Pragya Singh Thakur has a knack for hitting the headlines — all for the wrong reasons. On her first day in Parliament, she suffixed the name of her spiritual guru, Swami Purna Chetnanand Avdheshanand Giri, with her own while taking oath. Amid protests from the Opposition, she insisted that it was her full name, even though the affidavit submitted by her while filing nomination papers as the BJP candidate from Bhopal simply mentioned ‘Pragya Singh’. The Malegaon blast accused, who boasts about having been part of the mob that demolished Babri Masjid, has repeatedly left the saffron party red-faced over the past two months. That she has managed to stay on board despite it all shows the party leadership in a poor light.
Soon after joining the BJP in April, Pragya had stated that IPS officer Hemant Karkare was killed during the 26/11 Mumbai terror attacks as she had ‘cursed’ him for torturing her in custody. The widespread backlash forced her to apologise and retract her shocking comment. Taking a serious note of her hate speeches, the Election Commission had barred her from campaigning for three days. However, the incorrigible Sadhvi stooped to a new low by calling Mahatma Gandhi’s assassin Nathuram Godse a ‘deshbhakt’. Amid the hue and cry, Prime Minister Narendra Modi had declared that he could never forgive Pragya, but the party stopped short of showing her the door. In a perfunctory move, the high command issued a showcause notice to her and referred the case to the disciplinary committee. The matter seems to have been given a quiet burial as there is no word yet on any follow-up action.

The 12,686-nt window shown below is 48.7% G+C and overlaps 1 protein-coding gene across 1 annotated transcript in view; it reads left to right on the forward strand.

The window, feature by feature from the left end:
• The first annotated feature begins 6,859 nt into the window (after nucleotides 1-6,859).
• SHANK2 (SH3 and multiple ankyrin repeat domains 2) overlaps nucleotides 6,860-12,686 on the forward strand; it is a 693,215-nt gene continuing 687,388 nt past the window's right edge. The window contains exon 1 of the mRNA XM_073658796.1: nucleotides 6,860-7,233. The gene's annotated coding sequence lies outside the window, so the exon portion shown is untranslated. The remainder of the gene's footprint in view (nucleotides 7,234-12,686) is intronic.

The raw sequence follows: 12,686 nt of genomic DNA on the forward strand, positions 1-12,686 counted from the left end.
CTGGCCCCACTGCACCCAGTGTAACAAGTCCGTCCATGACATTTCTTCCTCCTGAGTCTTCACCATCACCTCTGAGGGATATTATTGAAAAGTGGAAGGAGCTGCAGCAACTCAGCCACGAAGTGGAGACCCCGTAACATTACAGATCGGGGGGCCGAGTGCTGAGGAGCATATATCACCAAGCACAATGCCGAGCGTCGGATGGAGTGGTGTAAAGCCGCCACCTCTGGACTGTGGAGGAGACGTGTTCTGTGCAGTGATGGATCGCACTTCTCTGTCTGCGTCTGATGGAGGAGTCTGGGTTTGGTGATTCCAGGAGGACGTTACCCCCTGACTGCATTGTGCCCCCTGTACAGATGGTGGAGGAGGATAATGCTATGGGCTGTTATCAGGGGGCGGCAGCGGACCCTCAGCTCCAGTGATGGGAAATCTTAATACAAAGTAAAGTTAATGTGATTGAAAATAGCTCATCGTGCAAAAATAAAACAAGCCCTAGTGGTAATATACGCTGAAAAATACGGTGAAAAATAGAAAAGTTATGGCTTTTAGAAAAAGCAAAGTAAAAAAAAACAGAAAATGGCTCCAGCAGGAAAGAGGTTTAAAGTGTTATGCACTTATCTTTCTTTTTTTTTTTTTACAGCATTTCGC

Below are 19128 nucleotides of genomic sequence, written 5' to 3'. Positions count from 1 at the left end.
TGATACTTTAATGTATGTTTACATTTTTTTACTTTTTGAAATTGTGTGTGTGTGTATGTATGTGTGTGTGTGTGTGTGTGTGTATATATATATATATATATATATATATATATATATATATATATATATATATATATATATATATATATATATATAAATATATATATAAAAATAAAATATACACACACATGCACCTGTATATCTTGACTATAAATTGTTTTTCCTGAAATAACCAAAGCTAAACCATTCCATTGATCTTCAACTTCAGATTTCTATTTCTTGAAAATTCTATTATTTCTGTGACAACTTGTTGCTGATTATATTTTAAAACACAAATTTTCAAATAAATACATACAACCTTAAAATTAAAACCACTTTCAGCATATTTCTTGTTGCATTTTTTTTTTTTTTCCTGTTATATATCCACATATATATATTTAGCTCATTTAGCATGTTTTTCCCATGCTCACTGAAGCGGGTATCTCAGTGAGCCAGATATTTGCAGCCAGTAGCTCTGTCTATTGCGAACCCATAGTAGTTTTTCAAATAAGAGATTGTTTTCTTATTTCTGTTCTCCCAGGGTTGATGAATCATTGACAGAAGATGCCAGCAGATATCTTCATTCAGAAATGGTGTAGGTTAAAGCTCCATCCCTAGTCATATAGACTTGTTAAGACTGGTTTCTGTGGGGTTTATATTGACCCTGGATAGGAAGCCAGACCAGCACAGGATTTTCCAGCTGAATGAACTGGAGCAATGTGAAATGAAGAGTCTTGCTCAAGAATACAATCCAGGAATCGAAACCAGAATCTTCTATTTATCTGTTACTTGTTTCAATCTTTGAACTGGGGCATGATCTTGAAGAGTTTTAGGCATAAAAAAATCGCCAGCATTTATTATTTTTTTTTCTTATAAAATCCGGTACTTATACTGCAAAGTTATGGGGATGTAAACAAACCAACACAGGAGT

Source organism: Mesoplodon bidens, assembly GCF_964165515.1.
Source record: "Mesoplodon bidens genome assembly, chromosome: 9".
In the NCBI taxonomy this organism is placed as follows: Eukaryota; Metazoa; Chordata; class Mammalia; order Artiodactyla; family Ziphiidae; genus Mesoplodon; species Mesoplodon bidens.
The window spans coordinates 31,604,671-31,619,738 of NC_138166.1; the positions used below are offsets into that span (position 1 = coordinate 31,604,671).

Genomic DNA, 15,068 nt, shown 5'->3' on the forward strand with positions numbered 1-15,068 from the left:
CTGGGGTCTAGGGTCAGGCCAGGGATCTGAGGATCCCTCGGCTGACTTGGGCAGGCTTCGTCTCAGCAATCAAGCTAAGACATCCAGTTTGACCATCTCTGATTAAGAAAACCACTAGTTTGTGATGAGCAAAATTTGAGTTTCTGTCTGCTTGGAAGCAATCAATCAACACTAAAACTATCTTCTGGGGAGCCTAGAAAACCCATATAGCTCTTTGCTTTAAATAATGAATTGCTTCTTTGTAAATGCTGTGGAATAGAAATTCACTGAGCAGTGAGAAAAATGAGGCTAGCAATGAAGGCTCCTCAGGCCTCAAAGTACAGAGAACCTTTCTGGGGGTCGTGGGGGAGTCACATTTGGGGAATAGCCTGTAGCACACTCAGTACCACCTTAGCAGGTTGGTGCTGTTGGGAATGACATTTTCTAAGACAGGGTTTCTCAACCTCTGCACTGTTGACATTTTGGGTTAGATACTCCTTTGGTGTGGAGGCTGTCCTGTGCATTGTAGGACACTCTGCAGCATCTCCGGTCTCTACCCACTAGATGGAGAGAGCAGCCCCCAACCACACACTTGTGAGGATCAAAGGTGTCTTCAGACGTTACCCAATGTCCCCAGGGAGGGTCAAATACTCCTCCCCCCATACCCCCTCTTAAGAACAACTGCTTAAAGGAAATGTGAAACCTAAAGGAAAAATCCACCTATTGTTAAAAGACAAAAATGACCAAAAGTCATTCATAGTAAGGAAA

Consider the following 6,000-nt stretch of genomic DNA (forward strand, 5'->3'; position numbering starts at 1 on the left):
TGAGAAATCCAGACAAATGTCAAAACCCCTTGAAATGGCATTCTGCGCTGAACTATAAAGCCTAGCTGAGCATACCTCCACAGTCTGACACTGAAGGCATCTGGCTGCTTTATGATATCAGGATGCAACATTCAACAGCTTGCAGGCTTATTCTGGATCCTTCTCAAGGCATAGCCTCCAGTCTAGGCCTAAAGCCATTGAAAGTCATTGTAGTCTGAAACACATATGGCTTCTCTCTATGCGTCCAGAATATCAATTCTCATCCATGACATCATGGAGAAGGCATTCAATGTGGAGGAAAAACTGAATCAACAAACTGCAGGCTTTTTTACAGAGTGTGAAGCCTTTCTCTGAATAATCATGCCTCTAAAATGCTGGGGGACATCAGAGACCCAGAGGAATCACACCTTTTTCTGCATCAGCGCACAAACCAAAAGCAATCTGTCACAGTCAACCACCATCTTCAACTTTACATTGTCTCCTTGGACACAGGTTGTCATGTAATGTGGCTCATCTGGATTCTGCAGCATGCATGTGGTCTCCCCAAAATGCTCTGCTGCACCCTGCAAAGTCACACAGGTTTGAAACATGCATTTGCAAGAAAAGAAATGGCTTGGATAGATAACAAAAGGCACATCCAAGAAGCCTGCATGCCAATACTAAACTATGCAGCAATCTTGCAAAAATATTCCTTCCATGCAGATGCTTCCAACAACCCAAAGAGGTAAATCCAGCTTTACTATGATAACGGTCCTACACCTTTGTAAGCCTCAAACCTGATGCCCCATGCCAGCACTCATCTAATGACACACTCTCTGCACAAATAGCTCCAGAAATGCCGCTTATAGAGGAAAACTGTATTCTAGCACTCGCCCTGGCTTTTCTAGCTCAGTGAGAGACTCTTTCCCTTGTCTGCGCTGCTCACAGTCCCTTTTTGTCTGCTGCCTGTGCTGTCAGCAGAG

The BJP’s reluctance to crack the whip on rabble-rousing MPs like Pragya and Sakshi Maharaj raises doubts about its intention to usher in ‘positive secularism’. Ruling party members’ obsession with slogans such as ‘Bharat Mata ki jai’ and ‘Jai Shri Ram’ is another issue that strikes a discordant note. In the much-touted ‘new India’, there ought to be space for all kinds of patriotic and religious chants.